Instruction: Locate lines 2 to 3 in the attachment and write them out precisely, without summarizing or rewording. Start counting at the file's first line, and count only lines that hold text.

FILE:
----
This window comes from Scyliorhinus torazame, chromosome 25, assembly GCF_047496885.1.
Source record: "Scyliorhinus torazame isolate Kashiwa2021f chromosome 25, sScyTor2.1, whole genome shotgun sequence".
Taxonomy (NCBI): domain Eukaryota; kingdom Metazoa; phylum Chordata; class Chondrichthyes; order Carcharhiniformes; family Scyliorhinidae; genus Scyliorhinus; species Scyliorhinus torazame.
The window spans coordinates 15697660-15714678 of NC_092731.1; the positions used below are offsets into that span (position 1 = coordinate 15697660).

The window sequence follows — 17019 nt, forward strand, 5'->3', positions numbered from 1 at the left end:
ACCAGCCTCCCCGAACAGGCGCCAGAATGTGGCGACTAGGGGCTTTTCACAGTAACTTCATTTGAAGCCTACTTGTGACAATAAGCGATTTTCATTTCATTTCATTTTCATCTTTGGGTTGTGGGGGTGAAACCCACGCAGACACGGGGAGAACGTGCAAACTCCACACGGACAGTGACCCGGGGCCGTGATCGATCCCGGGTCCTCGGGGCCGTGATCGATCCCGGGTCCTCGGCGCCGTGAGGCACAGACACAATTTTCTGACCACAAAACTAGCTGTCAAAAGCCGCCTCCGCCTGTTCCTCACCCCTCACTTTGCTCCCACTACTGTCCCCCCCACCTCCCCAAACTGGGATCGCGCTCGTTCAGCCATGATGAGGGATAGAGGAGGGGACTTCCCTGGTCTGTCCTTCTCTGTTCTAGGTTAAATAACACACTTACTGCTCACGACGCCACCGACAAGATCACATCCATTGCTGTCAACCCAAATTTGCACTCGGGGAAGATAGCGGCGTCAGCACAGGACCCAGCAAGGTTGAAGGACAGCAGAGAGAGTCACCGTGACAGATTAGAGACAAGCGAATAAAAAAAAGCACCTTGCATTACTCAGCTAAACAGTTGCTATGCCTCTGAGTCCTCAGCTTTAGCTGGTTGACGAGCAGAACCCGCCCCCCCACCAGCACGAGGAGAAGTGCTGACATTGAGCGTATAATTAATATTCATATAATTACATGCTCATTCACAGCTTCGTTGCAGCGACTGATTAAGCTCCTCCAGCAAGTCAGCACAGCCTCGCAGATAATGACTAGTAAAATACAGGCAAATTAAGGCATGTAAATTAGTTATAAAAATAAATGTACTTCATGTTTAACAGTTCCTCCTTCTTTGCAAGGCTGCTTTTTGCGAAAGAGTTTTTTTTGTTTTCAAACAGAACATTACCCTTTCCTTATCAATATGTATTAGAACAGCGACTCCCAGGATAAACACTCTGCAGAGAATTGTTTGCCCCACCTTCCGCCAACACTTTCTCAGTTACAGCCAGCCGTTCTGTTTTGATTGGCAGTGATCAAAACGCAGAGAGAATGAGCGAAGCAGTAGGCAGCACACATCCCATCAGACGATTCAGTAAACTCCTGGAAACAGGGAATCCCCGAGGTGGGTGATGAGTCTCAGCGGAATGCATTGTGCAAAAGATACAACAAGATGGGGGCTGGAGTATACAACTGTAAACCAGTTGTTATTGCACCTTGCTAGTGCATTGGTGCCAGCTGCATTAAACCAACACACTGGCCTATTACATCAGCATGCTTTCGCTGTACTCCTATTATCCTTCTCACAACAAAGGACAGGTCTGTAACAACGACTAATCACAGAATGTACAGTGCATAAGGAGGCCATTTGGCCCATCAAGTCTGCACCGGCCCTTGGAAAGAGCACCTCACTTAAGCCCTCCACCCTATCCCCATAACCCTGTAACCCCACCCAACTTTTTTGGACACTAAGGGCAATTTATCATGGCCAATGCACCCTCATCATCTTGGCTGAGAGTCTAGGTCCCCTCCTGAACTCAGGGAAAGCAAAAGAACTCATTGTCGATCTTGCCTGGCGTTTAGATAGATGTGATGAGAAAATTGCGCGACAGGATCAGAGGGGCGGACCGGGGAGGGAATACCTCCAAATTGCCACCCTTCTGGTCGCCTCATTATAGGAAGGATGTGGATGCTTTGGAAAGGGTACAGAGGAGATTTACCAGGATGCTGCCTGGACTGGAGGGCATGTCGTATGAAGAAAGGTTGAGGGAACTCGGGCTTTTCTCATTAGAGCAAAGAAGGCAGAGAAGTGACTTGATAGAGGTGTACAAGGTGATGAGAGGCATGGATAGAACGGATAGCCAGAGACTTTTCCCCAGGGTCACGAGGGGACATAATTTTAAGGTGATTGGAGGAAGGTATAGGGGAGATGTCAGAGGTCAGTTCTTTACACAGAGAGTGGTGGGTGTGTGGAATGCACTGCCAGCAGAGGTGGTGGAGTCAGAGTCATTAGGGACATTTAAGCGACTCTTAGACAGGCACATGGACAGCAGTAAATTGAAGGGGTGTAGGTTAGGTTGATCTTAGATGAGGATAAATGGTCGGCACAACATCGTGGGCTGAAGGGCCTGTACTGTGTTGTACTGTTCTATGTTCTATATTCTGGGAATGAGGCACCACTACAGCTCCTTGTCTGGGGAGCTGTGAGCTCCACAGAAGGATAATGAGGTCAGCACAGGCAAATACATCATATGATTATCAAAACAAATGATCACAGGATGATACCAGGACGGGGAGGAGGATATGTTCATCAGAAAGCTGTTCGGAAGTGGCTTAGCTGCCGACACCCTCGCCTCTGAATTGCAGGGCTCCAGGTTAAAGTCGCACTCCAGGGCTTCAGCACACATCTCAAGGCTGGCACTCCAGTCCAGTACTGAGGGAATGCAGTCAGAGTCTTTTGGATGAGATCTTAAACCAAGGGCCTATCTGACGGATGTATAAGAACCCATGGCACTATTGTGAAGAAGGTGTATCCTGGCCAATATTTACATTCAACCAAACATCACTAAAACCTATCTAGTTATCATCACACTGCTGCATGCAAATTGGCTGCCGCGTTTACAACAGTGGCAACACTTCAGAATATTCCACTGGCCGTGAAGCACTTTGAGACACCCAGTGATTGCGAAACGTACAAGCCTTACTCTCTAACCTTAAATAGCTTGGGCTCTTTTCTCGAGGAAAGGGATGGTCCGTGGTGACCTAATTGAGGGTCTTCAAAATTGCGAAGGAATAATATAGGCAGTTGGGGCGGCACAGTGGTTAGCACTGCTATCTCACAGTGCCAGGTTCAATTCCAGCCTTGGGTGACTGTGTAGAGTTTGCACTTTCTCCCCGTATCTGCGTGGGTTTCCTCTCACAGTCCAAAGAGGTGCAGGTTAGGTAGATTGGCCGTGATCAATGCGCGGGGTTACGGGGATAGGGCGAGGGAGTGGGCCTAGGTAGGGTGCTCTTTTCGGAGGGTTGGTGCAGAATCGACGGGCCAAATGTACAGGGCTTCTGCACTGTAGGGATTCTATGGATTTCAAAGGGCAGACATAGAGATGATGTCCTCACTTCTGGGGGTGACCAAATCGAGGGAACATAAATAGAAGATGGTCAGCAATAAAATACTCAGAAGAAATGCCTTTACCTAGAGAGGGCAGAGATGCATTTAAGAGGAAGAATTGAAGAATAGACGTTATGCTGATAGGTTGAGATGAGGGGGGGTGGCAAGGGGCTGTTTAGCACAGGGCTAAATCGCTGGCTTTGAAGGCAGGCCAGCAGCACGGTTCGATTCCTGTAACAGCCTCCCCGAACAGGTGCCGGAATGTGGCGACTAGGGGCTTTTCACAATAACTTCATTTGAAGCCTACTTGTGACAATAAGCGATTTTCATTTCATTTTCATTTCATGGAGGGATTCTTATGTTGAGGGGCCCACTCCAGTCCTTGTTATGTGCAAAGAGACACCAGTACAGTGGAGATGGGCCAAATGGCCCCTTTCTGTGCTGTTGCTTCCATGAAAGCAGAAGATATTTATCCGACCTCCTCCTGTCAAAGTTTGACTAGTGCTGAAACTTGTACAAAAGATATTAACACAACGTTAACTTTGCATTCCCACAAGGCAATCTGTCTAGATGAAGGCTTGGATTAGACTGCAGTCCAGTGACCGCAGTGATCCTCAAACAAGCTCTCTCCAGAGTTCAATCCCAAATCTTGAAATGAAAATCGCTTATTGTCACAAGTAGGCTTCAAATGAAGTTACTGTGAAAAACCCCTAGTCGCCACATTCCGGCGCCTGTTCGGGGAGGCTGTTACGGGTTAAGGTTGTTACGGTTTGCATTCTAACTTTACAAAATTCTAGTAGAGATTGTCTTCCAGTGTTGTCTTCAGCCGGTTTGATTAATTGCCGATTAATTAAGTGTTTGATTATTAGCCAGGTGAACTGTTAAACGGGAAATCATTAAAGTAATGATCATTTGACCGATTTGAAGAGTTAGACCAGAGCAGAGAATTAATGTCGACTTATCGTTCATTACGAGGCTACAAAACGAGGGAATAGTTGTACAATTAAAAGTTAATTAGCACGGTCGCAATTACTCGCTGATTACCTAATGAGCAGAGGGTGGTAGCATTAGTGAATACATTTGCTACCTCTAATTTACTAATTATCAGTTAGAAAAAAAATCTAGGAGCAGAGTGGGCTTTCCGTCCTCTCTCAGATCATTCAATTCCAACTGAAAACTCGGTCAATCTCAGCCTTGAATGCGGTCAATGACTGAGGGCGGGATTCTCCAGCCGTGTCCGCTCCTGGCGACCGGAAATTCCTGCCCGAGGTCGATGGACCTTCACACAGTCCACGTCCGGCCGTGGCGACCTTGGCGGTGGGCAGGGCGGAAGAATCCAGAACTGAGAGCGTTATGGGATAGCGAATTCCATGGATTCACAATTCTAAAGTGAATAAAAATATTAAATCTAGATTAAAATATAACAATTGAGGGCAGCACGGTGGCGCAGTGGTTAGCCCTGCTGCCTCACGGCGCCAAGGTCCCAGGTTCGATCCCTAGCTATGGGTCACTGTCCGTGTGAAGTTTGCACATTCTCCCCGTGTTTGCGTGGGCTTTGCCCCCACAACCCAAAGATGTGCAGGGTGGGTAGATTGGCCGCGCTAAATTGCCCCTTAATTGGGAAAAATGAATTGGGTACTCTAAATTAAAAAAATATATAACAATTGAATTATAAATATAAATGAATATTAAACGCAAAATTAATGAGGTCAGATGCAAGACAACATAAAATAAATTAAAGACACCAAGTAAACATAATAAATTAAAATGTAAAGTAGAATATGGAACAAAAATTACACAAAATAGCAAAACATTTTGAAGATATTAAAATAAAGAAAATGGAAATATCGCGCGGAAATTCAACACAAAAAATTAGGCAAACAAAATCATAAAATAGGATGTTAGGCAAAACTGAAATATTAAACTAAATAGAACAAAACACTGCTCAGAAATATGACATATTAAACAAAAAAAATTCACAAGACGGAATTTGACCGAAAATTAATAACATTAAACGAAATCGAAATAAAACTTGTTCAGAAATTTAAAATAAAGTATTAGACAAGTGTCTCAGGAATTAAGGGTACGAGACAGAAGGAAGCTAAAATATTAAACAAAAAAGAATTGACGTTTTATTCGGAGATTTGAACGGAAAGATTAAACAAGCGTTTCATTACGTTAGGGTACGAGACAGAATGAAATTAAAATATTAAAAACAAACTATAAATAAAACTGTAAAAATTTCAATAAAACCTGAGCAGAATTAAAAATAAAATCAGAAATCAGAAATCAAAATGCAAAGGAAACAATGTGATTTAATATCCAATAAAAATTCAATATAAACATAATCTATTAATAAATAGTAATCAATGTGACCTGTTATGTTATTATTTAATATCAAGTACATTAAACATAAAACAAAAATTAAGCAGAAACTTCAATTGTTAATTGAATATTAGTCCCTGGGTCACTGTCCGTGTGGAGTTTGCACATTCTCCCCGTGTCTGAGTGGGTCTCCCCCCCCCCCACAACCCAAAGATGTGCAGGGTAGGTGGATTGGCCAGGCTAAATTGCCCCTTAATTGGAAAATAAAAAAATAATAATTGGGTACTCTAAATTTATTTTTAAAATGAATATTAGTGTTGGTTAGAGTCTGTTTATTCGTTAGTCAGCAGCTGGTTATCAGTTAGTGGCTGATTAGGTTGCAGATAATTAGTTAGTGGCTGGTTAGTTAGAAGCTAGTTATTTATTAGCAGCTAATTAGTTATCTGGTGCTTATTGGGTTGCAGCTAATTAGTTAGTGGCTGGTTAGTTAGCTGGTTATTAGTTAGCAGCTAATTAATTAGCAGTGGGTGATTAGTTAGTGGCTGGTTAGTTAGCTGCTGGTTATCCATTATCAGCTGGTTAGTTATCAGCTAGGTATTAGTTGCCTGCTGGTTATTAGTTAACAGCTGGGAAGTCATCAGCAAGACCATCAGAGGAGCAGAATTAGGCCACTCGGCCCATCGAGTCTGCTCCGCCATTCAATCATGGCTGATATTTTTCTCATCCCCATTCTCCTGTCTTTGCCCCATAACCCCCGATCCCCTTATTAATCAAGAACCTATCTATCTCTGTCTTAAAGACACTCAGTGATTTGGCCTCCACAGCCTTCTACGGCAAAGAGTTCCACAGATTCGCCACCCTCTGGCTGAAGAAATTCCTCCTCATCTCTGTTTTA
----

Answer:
Source record: "Scyliorhinus torazame isolate Kashiwa2021f chromosome 25, sScyTor2.1, whole genome shotgun sequence".
Taxonomy (NCBI): domain Eukaryota; kingdom Metazoa; phylum Chordata; class Chondrichthyes; order Carcharhiniformes; family Scyliorhinidae; genus Scyliorhinus; species Scyliorhinus torazame.